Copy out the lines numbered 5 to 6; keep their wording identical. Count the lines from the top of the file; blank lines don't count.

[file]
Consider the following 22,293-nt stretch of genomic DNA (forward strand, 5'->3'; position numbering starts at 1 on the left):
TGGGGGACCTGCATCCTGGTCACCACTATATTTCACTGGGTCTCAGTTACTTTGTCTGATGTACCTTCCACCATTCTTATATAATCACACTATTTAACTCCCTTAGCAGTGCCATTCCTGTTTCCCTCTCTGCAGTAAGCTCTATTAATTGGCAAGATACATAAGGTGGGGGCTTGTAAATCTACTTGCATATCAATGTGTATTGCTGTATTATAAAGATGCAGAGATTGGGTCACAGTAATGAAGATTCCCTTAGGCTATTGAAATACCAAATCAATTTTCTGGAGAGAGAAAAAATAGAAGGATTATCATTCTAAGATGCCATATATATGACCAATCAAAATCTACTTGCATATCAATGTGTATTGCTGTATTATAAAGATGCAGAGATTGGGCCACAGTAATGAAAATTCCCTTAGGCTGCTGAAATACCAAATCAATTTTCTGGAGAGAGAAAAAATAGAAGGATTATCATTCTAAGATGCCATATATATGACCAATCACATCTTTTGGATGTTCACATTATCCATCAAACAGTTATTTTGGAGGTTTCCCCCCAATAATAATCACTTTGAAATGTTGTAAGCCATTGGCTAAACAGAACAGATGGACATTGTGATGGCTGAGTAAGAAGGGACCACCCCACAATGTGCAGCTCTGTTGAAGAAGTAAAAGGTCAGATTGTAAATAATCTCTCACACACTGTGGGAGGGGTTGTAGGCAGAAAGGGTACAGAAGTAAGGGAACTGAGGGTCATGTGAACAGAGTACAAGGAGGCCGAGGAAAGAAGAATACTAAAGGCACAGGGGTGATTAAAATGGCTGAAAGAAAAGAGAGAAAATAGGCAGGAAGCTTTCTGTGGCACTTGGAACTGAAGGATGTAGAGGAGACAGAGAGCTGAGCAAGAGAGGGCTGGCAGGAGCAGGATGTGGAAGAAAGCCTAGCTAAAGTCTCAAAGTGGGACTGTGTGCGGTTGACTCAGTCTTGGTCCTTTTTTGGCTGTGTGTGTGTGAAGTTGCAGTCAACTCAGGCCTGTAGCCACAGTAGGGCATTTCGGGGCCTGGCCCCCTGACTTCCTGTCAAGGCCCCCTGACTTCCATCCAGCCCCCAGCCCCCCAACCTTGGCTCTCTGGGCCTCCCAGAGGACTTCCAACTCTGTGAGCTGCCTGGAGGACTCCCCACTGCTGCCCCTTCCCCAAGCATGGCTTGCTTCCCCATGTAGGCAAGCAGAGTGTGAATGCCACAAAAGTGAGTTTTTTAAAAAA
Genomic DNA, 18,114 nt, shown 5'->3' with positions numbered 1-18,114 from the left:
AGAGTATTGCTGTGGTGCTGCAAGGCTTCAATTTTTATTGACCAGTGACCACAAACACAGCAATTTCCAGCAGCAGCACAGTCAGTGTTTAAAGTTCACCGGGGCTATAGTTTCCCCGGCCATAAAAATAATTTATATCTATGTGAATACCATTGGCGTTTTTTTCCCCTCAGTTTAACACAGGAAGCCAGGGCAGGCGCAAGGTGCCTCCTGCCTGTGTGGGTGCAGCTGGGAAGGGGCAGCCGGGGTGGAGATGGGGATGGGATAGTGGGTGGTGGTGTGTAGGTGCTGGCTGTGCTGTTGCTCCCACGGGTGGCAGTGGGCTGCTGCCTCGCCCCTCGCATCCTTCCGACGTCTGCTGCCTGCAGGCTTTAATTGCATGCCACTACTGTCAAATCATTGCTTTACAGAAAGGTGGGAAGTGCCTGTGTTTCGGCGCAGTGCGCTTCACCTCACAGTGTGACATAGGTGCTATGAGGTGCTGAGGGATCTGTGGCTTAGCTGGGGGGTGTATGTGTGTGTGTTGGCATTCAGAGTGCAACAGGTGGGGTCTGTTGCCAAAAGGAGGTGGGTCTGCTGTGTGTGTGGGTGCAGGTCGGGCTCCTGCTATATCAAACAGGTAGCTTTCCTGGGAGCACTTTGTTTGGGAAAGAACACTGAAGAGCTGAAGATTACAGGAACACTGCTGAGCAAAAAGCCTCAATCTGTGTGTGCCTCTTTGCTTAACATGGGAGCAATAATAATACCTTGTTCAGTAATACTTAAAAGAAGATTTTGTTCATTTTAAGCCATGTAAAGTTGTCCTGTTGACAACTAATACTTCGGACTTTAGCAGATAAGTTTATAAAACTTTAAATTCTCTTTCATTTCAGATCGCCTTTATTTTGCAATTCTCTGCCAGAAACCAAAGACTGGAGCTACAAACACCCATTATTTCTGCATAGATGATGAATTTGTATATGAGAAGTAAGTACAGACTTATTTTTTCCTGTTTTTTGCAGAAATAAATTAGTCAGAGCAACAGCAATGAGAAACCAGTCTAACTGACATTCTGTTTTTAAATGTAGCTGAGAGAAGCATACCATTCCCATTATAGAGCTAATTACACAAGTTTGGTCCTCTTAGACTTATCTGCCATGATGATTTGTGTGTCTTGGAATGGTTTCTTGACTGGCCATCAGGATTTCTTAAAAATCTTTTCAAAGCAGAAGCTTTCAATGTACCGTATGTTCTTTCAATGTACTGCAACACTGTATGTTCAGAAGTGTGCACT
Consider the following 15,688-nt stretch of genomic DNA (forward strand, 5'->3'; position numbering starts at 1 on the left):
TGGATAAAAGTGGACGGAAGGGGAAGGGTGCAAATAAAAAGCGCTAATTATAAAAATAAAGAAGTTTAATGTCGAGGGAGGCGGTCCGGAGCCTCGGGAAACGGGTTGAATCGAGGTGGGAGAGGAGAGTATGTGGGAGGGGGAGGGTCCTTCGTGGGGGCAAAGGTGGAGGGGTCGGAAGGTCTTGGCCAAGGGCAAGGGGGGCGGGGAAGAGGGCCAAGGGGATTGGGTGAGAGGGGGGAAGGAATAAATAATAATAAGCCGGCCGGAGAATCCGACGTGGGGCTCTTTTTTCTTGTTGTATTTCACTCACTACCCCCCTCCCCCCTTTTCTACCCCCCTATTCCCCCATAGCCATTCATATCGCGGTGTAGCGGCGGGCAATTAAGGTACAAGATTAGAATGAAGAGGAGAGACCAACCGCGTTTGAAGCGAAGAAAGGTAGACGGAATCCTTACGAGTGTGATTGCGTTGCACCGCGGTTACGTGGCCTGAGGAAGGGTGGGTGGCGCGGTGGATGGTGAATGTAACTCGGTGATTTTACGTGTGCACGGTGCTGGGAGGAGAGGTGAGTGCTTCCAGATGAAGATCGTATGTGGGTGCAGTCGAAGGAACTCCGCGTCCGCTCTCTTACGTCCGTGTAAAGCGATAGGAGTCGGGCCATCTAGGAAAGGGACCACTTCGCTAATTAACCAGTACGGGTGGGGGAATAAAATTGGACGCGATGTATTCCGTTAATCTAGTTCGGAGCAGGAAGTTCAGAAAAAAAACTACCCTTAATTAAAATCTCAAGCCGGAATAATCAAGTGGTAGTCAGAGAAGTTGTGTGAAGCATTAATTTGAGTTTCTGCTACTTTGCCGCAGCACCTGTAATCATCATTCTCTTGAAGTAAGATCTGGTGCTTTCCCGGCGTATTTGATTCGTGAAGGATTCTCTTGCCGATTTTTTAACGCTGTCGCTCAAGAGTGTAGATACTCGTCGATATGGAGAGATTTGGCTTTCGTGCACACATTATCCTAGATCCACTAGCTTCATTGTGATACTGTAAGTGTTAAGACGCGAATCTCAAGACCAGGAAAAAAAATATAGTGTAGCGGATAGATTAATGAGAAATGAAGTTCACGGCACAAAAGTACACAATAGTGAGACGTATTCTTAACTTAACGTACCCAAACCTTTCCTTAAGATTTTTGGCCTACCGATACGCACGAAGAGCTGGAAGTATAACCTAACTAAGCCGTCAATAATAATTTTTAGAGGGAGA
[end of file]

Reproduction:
Consider the following 15,688-nt stretch of genomic DNA (forward strand, 5'->3'; position numbering starts at 1 on the left):
TGGATAAAAGTGGACGGAAGGGGAAGGGTGCAAATAAAAAGCGCTAATTATAAAAATAAAGAAGTTTAATGTCGAGGGAGGCGGTCCGGAGCCTCGGGAAACGGGTTGAATCGAGGTGGGAGAGGAGAGTATGTGGGAGGGGGAGGGTCCTTCGTGGGGGCAAAGGTGGAGGGGTCGGAAGGTCTTGGCCAAGGGCAAGGGGGGCGGGGAAGAGGGCCAAGGGGATTGGGTGAGAGGGGGGAAGGAATAAATAATAATAAGCCGGCCGGAGAATCCGACGTGGGGCTCTTTTTTCTTGTTGTATTTCACTCACTACCCCCCTCCCCCCTTTTCTACCCCCCTATTCCCCCATAGCCATTCATATCGCGGTGTAGCGGCGGGCAATTAAGGTACAAGATTAGAATGAAGAGGAGAGACCAACCGCGTTTGAAGCGAAGAAAGGTAGACGGAATCCTTACGAGTGTGATTGCGTTGCACCGCGGTTACGTGGCCTGAGGAAGGGTGGGTGGCGCGGTGGATGGTGAATGTAACTCGGTGATTTTACGTGTGCACGGTGCTGGGAGGAGAGGTGAGTGCTTCCAGATGAAGATCGTATGTGGGTGCAGTCGAAGGAACTCCGCGTCCGCTCTCTTACGTCCGTGTAAAGCGATAGGAGTCGGGCCATCTAGGAAAGGGACCACTTCGCTAATTAACCAGTACGGGTGGGGGAATAAAATTGGACGCGATGTATTCCGTTAATCTAGTTCGGAGCAGGAAGTTCAGAAAAAAAACTACCCTTAATTAAAATCTCAAGCCGGAATAATCAAGTGGTAGTCAGAGAAGTTGTGTGAAGCATTAATTTGAGTTTCTGCTACTTTGCCGCAGCACCTGTAATCATCATTCTCTTGAAGTAAGATCTGGTGCTTTCCCGGCGTATTTGATTCGTGAAGGATTCTCTTGCCGATTTTTTAACGCTGTCGCTCAAGAGTGTAGATACTCGTCGATATGGAGAGATTTGGCTTTCGTGCACACATTATCCTAGATCCACTAGCTTCATTGTGATACTGTAAGTGTTAAGACGCGAATCTCAAGACCAGGAAAAAAAATATAGTGTAGCGGATAGATTAATGAGAAATGAAGTTCACGGCACAAAAGTACACAATAGTGAGACGTATTCTTAACTTAACGTACCCAAACCTTTCCTTAAGATTTTTGGCCTACCGATACGCACGAAGAGCTGGAAGTATAACCTAACTAAGCCGTCAATAATAATTTTTAGAGGGAGA